Split() is broken for UTF16BE and UTF16LE (and perhaps others I haven’t tested):
There’s also <https://xojo.com/issue/52370> which is in the same general area.
Update: UTF32, UTF32BE, and UTF32LE are also affected. A handful of other encodings are also suspect (Shift-JIS and friends) but it’s hard to say unless you’re a top-drawer text encodings expert.
Have you compared using SplitB() instead of Split()?
No. I’m assuming SplitB works as expected because it’s a lower-level function that basically disregards any text encoding.
SplitB breaks bytes. A pure stream of bytes. One char (codepoint) in different encodings, takes many bytes (usually 1 to 4). You just will break it even more wrongly.
The character (U+1F697) that was giving me a problem in my case is not, I now realise, in the Unicode Plane 0. Rather it is in Unicode Plane 1. The Text type is supposed to consist of characters as Unicode code points rather than bytes but I wonder whether the Text type implements all 17 Unicode planes.
@Eric Williams - was your case failing on certain characters only?
Nope. My test case consists of the UTF16BE string “Tst”. The Split() command gives you an array of 8 single-character strings; the correct behavior is an array of 4 strings.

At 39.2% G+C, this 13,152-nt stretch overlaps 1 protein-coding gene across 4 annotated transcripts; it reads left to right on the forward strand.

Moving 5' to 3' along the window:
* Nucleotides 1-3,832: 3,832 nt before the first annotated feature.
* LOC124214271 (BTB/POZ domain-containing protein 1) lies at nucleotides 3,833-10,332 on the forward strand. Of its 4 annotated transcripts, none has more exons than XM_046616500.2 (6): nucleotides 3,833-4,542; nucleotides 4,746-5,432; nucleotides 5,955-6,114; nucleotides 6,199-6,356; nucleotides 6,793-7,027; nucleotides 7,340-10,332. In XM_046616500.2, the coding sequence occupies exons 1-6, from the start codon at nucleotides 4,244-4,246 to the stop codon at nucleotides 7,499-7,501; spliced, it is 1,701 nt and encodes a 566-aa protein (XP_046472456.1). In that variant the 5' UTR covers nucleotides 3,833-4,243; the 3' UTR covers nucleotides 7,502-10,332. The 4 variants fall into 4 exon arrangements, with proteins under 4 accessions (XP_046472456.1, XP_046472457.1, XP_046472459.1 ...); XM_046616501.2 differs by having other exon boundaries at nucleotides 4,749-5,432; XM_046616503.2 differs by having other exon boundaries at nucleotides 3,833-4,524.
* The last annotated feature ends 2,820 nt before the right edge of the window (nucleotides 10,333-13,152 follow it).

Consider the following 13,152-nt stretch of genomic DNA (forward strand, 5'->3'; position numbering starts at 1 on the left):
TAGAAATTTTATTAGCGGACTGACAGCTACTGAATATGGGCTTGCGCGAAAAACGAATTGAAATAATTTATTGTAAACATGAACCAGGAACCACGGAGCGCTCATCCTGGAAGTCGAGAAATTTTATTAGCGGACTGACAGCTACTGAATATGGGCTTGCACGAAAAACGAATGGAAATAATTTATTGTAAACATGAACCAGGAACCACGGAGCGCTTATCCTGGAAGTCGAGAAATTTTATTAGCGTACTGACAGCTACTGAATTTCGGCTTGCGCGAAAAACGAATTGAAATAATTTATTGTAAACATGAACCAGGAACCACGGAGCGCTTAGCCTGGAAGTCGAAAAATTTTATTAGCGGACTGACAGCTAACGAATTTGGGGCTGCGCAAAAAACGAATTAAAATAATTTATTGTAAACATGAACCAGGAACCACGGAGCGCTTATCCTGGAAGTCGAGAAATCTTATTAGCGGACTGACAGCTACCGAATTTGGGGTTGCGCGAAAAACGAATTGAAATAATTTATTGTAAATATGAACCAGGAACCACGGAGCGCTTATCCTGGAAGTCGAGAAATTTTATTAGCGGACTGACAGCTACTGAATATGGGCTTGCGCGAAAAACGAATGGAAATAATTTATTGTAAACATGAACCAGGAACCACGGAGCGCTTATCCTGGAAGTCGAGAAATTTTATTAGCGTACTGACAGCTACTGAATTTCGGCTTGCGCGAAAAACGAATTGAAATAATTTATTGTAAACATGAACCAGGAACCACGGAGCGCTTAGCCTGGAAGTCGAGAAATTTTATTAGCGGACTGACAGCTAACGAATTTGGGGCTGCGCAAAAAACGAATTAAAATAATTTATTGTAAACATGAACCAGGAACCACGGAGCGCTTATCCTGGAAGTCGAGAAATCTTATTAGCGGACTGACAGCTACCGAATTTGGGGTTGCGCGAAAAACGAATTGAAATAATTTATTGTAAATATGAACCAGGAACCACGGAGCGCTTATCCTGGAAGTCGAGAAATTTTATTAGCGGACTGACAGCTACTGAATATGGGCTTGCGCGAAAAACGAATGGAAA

So this is to split characters based on the null ("") delimiter so that you get an array of characters rather than a split based on a delimiter such as “|” or whitespace? In all my efforts, I’ve never used that but always used a MemoryBlock since I thought that Split was a text thing while I treat non-ASCII defined stuff as binary and work on the byte streams in the MemoryBlock. That was a very old mechanism that we used back in the 80’s for non-English text on the Amiga and Atari systems because they really didn’t have a way to manipulate Unicode (since there wasn’t a true definition until 1991-ish).
That explains why I’ve not run into this before - old “successful” habits die hard.
Here’s my case on text.Split failing to yield the correct results: